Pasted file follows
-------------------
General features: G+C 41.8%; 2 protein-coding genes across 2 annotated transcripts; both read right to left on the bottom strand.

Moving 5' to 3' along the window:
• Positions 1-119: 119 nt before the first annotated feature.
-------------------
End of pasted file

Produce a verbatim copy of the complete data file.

General features: G+C 41.8%; 2 protein-coding genes across 2 annotated transcripts; both read right to left on the bottom strand.

Moving 5' to 3' along the window:
• Positions 1-119: 119 nt before the first annotated feature.